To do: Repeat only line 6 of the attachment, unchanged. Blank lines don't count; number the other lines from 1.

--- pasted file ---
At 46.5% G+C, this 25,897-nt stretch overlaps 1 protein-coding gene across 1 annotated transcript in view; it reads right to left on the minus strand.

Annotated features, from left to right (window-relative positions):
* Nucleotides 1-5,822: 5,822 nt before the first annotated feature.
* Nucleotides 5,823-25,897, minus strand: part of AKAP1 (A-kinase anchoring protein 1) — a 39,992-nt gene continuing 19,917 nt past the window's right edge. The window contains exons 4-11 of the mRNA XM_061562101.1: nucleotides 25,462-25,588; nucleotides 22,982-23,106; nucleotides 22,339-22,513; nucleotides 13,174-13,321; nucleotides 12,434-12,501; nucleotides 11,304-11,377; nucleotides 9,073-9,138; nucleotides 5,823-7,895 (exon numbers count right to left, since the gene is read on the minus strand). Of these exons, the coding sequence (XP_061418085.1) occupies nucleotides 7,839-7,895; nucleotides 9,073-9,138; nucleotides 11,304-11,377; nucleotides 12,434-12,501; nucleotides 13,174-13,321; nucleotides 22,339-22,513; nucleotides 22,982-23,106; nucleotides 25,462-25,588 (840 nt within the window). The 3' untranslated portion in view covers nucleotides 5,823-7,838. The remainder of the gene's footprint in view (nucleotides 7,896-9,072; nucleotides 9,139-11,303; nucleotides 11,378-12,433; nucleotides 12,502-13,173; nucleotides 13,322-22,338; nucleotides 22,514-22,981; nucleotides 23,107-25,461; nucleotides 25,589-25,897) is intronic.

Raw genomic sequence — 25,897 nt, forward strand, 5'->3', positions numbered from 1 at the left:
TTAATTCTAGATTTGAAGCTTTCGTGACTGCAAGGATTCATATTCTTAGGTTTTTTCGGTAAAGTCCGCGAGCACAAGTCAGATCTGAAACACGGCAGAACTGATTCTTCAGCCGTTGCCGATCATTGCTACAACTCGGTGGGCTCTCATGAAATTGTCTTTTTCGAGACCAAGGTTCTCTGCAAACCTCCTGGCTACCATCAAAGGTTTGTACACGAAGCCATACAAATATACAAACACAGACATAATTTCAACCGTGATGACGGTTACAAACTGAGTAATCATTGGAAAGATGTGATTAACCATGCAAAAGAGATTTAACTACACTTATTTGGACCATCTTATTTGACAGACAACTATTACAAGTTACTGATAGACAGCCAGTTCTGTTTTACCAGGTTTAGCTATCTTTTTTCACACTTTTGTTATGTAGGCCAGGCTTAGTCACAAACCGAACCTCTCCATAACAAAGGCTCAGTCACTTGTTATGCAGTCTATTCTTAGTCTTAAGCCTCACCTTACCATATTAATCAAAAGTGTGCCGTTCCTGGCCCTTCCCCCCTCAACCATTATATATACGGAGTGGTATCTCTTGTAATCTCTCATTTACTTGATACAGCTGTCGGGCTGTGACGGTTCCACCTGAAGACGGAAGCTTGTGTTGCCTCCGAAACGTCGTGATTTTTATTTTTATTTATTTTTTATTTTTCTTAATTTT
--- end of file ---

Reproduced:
TTAATTCTAGATTTGAAGCTTTCGTGACTGCAAGGATTCATATTCTTAGGTTTTTTCGGTAAAGTCCGCGAGCACAAGTCAGATCTGAAACACGGCAGAACTGATTCTTCAGCCGTTGCCGATCATTGCTACAACTCGGTGGGCTCTCATGAAATTGTCTTTTTCGAGACCAAGGTTCTCTGCAAACCTCCTGGCTACCATCAAAGGTTTGTACACGAAGCCATACAAATATACAAACACAGACATAATTTCAACCGTGATGACGGTTACAAACTGAGTAATCATTGGAAAGATGTGATTAACCATGCAAAAGAGATTTAACTACACTTATTTGGACCATCTTATTTGACAGACAACTATTACAAGTTACTGATAGACAGCCAGTTCTGTTTTACCAGGTTTAGCTATCTTTTTTCACACTTTTGTTATGTAGGCCAGGCTTAGTCACAAACCGAACCTCTCCATAACAAAGGCTCAGTCACTTGTTATGCAGTCTATTCTTAGTCTTAAGCCTCACCTTACCATATTAATCAAAAGTGTGCCGTTCCTGGCCCTTCCCCCCTCAACCATTATATATACGGAGTGGTATCTCTTGTAATCTCTCATTTACTTGATACAGCTGTCGGGCTGTGACGGTTCCACCTGAAGACGGAAGCTTGTGTTGCCTCCGAAACGTCGTGATTTTTATTTTTATTTATTTTTTATTTTTCTTAATTTT